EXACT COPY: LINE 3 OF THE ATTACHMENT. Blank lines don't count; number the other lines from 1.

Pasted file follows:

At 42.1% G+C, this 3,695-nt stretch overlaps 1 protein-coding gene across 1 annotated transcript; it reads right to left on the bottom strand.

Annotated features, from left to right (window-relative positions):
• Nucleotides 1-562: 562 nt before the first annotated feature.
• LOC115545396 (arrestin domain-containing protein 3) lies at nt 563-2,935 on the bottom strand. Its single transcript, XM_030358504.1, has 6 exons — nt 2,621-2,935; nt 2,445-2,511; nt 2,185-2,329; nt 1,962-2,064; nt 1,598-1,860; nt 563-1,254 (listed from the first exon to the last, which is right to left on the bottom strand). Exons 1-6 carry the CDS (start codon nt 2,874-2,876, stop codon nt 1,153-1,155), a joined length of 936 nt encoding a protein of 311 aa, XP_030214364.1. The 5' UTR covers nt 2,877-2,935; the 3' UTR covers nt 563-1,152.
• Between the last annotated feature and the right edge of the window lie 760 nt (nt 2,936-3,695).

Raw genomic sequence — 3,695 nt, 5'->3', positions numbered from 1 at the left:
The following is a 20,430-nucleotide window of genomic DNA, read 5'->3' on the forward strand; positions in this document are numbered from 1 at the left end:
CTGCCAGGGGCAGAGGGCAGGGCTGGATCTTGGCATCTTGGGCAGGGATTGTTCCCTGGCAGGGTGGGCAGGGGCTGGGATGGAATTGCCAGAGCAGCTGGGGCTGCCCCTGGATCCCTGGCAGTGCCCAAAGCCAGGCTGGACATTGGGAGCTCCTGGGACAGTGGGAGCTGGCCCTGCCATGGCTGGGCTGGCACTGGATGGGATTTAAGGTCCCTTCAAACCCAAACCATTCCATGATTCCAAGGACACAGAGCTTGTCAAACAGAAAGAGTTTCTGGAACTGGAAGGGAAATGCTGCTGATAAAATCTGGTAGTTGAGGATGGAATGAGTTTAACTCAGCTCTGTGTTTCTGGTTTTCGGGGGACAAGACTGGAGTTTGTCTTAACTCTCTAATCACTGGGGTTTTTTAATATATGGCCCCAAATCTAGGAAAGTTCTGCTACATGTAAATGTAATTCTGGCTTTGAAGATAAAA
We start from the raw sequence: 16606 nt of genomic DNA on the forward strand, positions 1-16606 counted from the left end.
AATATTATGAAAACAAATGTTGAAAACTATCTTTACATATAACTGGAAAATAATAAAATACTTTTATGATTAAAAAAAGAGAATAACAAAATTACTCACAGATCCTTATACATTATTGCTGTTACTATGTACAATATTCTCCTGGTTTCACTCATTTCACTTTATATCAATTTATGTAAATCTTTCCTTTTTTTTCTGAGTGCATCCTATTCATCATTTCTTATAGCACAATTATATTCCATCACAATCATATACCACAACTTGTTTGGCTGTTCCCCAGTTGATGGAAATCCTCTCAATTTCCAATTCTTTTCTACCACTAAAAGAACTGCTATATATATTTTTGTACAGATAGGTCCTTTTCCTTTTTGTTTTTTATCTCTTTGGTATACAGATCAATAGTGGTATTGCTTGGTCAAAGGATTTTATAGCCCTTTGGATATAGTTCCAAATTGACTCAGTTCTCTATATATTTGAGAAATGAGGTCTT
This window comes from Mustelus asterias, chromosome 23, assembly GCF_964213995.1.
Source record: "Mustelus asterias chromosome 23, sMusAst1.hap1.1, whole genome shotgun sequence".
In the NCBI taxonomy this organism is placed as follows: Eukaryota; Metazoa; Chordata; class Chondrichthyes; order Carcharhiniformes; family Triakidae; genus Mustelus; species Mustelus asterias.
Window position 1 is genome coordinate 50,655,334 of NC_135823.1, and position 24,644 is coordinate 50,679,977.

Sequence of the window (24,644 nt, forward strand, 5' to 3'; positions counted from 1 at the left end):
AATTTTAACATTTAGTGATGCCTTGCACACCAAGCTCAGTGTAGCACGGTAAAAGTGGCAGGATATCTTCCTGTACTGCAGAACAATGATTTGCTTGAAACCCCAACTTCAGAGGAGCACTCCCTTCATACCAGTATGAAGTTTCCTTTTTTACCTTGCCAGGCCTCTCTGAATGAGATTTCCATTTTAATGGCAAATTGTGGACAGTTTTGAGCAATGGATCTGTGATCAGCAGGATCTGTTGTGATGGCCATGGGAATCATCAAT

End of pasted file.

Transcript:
• Nucleotides 1-562: 562 nt before the first annotated feature.